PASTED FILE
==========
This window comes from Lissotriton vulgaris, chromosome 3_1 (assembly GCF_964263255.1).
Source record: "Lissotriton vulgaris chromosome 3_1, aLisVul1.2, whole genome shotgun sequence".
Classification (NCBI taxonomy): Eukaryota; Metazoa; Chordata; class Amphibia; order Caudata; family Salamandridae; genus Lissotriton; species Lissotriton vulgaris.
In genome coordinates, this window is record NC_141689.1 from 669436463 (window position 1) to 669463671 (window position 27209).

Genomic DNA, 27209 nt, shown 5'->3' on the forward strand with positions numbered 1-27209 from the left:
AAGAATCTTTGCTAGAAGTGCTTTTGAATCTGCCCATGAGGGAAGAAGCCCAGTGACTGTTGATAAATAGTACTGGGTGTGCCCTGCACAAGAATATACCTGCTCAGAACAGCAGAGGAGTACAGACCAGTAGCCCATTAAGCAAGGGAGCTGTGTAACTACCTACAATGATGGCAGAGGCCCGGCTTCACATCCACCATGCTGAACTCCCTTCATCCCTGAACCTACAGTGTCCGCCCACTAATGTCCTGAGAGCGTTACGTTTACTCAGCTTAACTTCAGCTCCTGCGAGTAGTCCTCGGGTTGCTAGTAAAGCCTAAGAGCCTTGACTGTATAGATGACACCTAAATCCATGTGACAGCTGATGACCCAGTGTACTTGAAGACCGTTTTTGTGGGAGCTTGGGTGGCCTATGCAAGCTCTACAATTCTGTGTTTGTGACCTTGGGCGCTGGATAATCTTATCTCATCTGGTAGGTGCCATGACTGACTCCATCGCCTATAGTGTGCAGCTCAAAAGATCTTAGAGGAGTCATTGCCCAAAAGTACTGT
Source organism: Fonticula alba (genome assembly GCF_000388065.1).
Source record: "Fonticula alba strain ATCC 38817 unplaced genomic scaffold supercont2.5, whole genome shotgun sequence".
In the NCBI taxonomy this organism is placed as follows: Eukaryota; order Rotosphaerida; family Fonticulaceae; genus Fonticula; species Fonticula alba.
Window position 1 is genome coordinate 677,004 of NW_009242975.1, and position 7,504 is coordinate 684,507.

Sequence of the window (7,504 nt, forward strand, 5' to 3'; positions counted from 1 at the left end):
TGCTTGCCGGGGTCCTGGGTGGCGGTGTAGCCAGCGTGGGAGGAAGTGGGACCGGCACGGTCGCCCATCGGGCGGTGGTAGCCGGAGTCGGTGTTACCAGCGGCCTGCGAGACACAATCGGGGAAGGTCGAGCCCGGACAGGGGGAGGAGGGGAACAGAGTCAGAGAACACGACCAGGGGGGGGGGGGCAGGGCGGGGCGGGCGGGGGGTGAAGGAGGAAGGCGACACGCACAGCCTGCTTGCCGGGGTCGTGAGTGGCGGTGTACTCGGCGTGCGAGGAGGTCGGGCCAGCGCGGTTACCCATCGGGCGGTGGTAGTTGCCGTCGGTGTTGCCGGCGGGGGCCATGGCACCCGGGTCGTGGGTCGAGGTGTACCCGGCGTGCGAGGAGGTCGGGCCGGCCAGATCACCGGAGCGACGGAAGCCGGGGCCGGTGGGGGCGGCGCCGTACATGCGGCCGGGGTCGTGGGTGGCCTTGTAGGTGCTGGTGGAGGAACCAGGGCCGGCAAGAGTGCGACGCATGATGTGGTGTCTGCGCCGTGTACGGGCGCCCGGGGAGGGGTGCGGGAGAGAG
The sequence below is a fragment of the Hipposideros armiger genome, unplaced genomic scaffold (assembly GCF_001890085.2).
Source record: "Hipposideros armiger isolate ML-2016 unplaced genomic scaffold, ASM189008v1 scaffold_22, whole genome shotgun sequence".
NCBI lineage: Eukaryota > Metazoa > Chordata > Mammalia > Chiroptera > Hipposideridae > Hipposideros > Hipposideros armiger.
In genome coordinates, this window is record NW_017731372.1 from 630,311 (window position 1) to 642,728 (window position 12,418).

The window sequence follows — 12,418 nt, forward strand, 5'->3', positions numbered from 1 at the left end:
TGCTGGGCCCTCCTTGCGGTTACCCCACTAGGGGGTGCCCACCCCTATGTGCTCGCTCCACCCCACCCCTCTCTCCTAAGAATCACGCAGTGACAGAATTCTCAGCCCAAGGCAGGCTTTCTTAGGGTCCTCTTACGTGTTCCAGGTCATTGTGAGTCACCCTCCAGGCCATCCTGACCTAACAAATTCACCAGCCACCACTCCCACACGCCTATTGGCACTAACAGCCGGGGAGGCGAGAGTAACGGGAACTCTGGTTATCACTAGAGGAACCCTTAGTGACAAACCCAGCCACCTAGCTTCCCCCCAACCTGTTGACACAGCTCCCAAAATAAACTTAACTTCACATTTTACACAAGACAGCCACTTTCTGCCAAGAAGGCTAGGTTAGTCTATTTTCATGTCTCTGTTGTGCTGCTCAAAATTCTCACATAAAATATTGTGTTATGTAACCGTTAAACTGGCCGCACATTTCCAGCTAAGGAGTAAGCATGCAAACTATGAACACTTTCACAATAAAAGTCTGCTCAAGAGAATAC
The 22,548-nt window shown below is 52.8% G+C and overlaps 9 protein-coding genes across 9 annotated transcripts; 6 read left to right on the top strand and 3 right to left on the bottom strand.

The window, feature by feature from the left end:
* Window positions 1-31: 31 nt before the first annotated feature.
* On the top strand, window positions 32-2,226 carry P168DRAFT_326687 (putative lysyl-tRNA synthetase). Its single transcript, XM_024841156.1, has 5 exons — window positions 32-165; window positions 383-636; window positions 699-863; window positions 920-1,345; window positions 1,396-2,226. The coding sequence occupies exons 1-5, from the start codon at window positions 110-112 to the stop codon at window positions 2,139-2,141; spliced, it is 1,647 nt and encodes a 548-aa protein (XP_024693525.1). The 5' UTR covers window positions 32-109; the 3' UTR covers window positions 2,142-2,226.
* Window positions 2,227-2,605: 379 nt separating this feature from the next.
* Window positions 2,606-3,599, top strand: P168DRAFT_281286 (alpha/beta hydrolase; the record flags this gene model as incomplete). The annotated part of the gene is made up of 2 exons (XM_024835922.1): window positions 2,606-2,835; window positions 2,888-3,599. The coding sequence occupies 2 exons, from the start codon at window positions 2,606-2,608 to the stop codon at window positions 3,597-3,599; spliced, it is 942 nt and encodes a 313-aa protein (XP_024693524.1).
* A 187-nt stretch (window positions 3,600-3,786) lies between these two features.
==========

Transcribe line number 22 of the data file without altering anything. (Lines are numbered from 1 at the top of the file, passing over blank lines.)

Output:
* On the top strand, window positions 32-2,226 carry P168DRAFT_326687 (putative lysyl-tRNA synthetase). Its single transcript, XM_024841156.1, has 5 exons — window positions 32-165; window positions 383-636; window positions 699-863; window positions 920-1,345; window positions 1,396-2,226. The coding sequence occupies exons 1-5, from the start codon at window positions 110-112 to the stop codon at window positions 2,139-2,141; spliced, it is 1,647 nt and encodes a 548-aa protein (XP_024693525.1). The 5' UTR covers window positions 32-109; the 3' UTR covers window positions 2,142-2,226.